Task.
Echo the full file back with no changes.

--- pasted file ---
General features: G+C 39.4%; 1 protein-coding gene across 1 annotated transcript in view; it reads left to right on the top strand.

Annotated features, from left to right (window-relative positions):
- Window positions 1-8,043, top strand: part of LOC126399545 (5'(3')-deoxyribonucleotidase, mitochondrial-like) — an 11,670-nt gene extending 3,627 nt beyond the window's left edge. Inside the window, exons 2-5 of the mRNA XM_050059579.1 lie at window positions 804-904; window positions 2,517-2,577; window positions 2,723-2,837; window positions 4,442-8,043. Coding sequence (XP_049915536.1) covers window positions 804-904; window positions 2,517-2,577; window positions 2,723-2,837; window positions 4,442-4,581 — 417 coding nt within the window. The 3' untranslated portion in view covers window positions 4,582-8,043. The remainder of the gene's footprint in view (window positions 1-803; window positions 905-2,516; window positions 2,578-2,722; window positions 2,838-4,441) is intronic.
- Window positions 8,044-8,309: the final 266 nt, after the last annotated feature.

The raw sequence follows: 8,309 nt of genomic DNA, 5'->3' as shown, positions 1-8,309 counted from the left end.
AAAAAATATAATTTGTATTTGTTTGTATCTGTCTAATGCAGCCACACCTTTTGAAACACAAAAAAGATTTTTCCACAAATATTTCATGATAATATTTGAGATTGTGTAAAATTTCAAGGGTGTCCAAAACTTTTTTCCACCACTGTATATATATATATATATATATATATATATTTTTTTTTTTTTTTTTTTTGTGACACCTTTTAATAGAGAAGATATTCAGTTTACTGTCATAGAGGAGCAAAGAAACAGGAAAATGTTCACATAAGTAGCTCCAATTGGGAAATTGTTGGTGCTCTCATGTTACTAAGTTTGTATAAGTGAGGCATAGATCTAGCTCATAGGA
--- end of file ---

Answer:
General features: G+C 39.4%; 1 protein-coding gene across 1 annotated transcript in view; it reads left to right on the top strand.

Annotated features, from left to right (window-relative positions):
- Window positions 1-8,043, top strand: part of LOC126399545 (5'(3')-deoxyribonucleotidase, mitochondrial-like) — an 11,670-nt gene extending 3,627 nt beyond the window's left edge. Inside the window, exons 2-5 of the mRNA XM_050059579.1 lie at window positions 804-904; window positions 2,517-2,577; window positions 2,723-2,837; window positions 4,442-8,043. Coding sequence (XP_049915536.1) covers window positions 804-904; window positions 2,517-2,577; window positions 2,723-2,837; window positions 4,442-4,581 — 417 coding nt within the window. The 3' untranslated portion in view covers window positions 4,582-8,043. The remainder of the gene's footprint in view (window positions 1-803; window positions 905-2,516; window positions 2,578-2,722; window positions 2,838-4,441) is intronic.
- Window positions 8,044-8,309: the final 266 nt, after the last annotated feature.

The raw sequence follows: 8,309 nt of genomic DNA, 5'->3' as shown, positions 1-8,309 counted from the left end.
AAAAAATATAATTTGTATTTGTTTGTATCTGTCTAATGCAGCCACACCTTTTGAAACACAAAAAAGATTTTTCCACAAATATTTCATGATAATATTTGAGATTGTGTAAAATTTCAAGGGTGTCCAAAACTTTTTTCCACCACTGTATATATATATATATATATATATATATATTTTTTTTTTTTTTTTTTTTGTGACACCTTTTAATAGAGAAGATATTCAGTTTACTGTCATAGAGGAGCAAAGAAACAGGAAAATGTTCACATAAGTAGCTCCAATTGGGAAATTGTTGGTGCTCTCATGTTACTAAGTTTGTATAAGTGAGGCATAGATCTAGCTCATAGGA